Thursday, October 15, 2009

How to get your husband to eat more veggies:baked spinch and swiss

This one is for all you vegetarians out there.

This is a Real Simple Classic. We've got wine, cheese, and whole milk and cream!

Hands-On Time: 30 minutes
Total Time: 1hour 25 minutes (not really. We watched like 2 1/2 episodes of Mad Men).


1 tablespoon olive oil, plus more for the dish
6 shallots, thinly sliced
kosher salt and black pepper
6 large eggs
1 cup heavy cream
1 cup whole milk
1/4 teaspoon grated nutmeg
4 10-ounce boxes frozen leaf spinach, thawed
1/2 cup grated Parmesan (2 ounces)
2 cups grated Gruyere (8 ounces)
1 cup dry white wine

Heat oven to 400° F. Coat a shallow 2 1/2- to 3-quart baking dish with oil; set aside.

Heat the oil in a large skillet over medium-high heat. Add the shallots, 1/2 teaspoon salt, and 1/4 teaspoon pepper. Cook, stirring occasionally, until soft, 6 to 8 minutes. Add the wine and simmer until evaporated, 4 to 6 minutes.
Meanwhile, in a large bowl, whisk together the eggs, cream, milk, nutmeg, 1/2 teaspoon salt, and 1⁄4 teaspoon pepper.

Squeeze the spinach to remove excess liquid. Stir the spinach, shallots, Gruyère, and Parmesan into the egg mixture. Transfer to the prepared baking dish.

Bake until bubbling and the top is golden brown, 45 to 55 minutes.

Cook's Notes:
Because I love my husband and like my father-in-law, I pulled the old bait-and-switch and used half and half and skim milk.

The recipe calls for Gruyere but the grocery store I was at charged an arm and leg for it, so I went with Swiss.

I also forgot the shallots, so I omitted the step with the shallots and wine.

Mr. Snowgoose roasted potatoes and winter squash to add as a side. H even had seconds!

My father-in-law demanded the leftovers and that I make it again soon, which I will. It was wicked good.

And the baking time was only about 35 minutes.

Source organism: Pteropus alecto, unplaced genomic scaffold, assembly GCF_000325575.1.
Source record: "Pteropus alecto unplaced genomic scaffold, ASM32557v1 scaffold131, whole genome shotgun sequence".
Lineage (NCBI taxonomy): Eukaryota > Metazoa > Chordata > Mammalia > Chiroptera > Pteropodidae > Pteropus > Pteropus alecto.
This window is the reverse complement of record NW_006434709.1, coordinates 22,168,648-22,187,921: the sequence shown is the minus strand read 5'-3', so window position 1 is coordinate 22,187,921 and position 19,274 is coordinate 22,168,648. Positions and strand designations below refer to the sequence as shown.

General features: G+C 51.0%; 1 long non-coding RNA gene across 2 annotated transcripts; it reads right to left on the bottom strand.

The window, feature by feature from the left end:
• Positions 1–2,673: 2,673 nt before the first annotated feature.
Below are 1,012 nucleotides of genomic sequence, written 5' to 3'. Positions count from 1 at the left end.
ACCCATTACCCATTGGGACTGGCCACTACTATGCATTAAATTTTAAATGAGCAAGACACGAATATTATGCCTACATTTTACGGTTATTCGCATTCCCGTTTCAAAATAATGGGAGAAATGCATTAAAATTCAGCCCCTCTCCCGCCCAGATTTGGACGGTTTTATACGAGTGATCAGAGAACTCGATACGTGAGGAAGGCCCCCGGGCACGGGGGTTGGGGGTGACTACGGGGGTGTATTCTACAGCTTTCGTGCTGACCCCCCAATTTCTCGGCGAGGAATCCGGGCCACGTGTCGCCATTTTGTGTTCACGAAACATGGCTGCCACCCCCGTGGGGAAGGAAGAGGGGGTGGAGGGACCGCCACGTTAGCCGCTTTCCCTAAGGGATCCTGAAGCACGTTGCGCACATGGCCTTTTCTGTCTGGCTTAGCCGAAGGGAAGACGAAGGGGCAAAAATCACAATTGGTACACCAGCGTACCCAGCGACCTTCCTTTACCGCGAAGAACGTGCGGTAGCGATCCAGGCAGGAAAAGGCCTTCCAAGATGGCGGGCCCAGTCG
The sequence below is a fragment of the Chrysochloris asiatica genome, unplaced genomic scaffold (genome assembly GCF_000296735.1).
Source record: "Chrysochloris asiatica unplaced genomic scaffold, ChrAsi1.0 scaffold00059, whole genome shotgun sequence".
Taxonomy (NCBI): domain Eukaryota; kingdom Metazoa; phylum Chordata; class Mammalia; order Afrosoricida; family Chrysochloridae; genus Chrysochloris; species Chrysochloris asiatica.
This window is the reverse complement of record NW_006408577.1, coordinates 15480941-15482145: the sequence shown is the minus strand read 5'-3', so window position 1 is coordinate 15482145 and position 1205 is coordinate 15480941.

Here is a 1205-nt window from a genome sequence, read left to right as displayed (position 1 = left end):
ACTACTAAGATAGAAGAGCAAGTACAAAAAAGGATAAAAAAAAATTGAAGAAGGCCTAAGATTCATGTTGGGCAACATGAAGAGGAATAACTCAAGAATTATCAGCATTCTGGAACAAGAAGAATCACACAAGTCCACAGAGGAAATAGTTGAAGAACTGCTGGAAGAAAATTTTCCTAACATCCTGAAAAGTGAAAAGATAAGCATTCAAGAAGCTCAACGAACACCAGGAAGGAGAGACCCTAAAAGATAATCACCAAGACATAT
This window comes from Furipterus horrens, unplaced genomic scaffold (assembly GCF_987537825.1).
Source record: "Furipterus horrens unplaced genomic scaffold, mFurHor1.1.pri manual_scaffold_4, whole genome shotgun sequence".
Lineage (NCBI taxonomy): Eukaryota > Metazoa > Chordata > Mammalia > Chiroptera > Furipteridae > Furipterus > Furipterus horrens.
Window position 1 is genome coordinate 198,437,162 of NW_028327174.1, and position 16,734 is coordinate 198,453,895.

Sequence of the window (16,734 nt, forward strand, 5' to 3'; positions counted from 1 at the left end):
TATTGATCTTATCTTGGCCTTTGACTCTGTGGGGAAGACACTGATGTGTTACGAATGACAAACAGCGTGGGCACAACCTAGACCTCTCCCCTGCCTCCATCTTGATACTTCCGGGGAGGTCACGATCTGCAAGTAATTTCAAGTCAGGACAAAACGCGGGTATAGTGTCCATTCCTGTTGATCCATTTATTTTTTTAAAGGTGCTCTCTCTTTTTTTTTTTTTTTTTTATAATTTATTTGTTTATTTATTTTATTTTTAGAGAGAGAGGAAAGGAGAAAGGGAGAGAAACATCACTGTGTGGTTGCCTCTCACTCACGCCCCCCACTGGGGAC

Rosemary Apple Scones

A few weekends back, before the pesto incident and all the rain, I had family over for coffee one Sunday morning. Since it was above 50 and not raining (and there was sun!) we dined al fresco at the patio Chez Snowgoose.

I haven't made scones from scratch (or if I have I can't remember) and was eager to try them. I had seen a vegan apple-rosemary scone recipe in the Vegan Brunch cookbook, but want to feed it to my carnivore family, so I merged the VB apple-rosemary scone recipe with the scone recipe in Joy of Cooking.

8 to 12 scones

Increase the sugar up to 1⁄4 cup for a sweeter scone.
Preheat the oven to 450°F.
Sift together into a large bowl:
1 3⁄4 cups all-purpose flour
2 1⁄4 teaspoons baking powder
1 tablespoon sugar
1⁄2 teaspoon salt
Cut in, using a pastry blender or 2 knives, until the size of small peas:
1⁄4 cup (1⁄2 stick) cold butter
Beat in a small bowl:
2 large eggs
Reserve 2 tablespoons of the beaten eggs. Beat in to the reminder:
1⁄3 cup heavy cream
1 cup diced apple
1/4 cup fresh rosemary (less if you don't like it)
Make a well in the dry ingredients. Pour in the liquid and combine with a few swift strokes. Handle the dough as little as possible. Turn it out onto a lightly floured board. Pat to 3⁄4 inch thick. To make the classic wedge shape, pat into an 8-inch round and then cut into 8 to 12 wedges or cut into diamond shapes or as for Biscuit Sticks, above. Place on an ungreased baking sheet. Brush with the reserved egg and sprinkle with:
Salt or sugar

Bake until golden, about 15 minutes. Serve warm or at room temperature.

Cook's Notes

Of course we added extra sugar.

Who owns a pastry blender. What is that?

The rosemary was from our yard!

Trying to make them into wedges was a pain in the ass. I just dropped them in lumps like cookie dough. No one complained.

Serve with butter and jam.

The four of us ate them all within an hour. They were that good.
And I will totally make this one again. It's perfect for fall baking.

How to give yourself a heart attack: creamy shrimp and bacon